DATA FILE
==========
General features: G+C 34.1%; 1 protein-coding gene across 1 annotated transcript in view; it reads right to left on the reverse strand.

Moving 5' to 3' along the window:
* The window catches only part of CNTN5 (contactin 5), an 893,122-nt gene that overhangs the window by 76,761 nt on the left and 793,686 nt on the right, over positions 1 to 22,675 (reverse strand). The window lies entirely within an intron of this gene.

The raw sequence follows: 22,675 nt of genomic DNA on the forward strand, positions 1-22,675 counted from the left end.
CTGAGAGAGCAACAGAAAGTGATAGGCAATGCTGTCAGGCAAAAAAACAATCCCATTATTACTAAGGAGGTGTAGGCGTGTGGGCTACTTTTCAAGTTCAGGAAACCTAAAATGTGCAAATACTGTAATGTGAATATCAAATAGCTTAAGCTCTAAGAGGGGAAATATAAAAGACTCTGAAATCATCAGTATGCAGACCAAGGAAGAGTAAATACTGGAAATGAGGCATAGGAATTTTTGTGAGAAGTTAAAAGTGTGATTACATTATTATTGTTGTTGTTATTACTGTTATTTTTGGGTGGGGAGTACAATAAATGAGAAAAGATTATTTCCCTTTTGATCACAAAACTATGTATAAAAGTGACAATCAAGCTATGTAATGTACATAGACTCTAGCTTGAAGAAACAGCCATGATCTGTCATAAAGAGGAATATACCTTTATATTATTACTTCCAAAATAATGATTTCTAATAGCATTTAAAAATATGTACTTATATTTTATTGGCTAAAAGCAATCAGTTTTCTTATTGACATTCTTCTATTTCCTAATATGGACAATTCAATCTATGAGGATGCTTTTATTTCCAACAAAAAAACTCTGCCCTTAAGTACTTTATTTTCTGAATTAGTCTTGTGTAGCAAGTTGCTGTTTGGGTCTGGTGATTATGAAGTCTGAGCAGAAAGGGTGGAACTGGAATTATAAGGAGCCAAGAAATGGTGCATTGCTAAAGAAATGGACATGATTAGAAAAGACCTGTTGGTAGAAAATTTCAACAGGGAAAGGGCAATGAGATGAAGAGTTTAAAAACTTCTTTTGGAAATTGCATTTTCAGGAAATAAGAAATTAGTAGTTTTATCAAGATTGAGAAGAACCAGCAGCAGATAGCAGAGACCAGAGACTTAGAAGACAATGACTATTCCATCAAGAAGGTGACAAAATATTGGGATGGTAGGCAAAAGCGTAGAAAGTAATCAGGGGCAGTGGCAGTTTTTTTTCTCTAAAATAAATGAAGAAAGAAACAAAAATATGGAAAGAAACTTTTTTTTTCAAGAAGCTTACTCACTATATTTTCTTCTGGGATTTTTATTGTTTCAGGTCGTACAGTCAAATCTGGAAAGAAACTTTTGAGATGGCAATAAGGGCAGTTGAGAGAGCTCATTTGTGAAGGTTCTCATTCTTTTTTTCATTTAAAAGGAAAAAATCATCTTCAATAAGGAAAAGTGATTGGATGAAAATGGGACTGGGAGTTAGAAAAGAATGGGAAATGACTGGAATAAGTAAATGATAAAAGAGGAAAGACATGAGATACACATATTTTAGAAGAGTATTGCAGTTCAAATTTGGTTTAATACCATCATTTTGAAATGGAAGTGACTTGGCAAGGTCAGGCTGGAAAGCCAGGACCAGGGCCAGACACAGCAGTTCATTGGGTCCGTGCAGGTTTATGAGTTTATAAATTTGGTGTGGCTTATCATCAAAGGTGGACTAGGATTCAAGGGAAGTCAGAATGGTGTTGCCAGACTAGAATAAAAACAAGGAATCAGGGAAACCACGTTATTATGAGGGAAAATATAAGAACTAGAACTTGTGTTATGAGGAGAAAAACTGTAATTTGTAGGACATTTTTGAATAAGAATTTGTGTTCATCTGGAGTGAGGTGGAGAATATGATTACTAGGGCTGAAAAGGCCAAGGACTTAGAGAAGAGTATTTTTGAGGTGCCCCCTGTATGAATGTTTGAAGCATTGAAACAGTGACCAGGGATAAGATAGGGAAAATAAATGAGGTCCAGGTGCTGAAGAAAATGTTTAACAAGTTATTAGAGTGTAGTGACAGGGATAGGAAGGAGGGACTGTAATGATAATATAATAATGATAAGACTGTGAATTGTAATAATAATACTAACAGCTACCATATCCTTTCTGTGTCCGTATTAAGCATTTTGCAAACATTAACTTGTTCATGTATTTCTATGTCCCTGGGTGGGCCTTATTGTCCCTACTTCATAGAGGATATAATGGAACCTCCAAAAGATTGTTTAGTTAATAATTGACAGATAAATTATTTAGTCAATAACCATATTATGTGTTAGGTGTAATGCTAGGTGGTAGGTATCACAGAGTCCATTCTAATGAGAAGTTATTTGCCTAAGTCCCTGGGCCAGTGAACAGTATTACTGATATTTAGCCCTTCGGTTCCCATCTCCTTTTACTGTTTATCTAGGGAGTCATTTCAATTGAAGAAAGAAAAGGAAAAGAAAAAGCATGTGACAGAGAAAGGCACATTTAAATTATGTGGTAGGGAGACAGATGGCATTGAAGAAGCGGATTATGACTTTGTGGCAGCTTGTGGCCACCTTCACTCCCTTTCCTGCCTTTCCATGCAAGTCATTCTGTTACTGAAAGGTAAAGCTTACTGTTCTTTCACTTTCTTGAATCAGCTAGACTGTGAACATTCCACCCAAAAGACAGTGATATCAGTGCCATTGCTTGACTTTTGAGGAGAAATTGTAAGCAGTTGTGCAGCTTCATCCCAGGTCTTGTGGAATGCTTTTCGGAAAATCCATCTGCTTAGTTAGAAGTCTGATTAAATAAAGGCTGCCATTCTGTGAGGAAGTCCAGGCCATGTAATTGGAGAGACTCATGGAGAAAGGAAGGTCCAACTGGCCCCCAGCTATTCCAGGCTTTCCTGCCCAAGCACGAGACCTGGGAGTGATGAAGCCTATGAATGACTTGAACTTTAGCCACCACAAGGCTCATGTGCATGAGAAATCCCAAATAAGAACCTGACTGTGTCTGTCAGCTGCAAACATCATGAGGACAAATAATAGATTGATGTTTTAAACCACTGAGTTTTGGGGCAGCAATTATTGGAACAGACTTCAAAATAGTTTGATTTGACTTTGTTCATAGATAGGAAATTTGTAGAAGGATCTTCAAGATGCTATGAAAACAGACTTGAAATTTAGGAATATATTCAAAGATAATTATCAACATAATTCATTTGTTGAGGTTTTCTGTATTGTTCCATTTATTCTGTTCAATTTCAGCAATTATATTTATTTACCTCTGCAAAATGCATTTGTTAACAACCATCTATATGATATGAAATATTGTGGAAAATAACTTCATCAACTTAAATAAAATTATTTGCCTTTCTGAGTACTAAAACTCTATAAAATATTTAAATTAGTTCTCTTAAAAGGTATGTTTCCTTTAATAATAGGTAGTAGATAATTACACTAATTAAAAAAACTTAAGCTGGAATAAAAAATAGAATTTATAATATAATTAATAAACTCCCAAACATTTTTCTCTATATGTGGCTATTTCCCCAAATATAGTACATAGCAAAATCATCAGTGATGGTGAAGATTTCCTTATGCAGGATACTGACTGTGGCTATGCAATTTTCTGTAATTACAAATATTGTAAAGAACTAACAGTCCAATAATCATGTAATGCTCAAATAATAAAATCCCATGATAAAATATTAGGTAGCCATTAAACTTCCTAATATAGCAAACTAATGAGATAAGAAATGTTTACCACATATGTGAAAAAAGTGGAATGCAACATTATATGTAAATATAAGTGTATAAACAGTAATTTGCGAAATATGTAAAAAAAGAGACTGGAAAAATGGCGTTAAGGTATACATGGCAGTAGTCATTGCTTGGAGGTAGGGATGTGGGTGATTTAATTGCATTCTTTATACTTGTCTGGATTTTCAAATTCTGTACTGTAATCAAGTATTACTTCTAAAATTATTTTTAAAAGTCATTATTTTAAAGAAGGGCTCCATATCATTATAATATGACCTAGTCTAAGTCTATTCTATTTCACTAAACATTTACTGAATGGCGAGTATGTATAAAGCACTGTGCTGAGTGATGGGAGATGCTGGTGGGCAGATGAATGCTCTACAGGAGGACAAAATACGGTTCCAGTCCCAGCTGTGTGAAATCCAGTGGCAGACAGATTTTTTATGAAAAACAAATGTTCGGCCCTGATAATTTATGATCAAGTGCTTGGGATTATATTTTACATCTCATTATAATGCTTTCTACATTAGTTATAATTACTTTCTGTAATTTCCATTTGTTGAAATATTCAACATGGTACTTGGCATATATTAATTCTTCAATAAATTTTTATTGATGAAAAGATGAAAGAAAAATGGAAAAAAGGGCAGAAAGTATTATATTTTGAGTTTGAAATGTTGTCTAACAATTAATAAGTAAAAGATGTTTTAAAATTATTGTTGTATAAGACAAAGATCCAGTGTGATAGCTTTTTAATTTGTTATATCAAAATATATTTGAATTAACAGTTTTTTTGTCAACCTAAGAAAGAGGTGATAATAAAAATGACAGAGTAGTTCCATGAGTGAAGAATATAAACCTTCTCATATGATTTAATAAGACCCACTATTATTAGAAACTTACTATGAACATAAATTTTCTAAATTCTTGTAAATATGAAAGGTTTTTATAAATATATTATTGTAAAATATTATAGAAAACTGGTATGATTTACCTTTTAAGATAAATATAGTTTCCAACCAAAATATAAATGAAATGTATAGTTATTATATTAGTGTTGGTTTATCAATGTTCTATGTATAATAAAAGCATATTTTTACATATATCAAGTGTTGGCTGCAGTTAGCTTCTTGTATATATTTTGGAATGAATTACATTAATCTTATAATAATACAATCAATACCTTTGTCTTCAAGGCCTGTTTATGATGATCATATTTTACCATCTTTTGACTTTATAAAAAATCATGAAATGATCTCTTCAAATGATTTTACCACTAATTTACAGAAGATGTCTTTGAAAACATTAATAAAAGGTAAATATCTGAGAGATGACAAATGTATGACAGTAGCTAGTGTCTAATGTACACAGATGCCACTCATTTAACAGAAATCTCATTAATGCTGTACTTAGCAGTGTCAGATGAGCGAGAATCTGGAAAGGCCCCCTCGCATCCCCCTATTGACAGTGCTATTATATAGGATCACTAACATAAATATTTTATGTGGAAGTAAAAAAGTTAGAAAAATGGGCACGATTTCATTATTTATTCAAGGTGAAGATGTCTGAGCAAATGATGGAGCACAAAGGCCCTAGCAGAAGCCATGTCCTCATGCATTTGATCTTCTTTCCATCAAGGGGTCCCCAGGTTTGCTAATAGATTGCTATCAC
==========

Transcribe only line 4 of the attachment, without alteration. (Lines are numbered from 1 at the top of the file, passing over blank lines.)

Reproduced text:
The raw sequence follows: 22,675 nt of genomic DNA on the forward strand, positions 1-22,675 counted from the left end.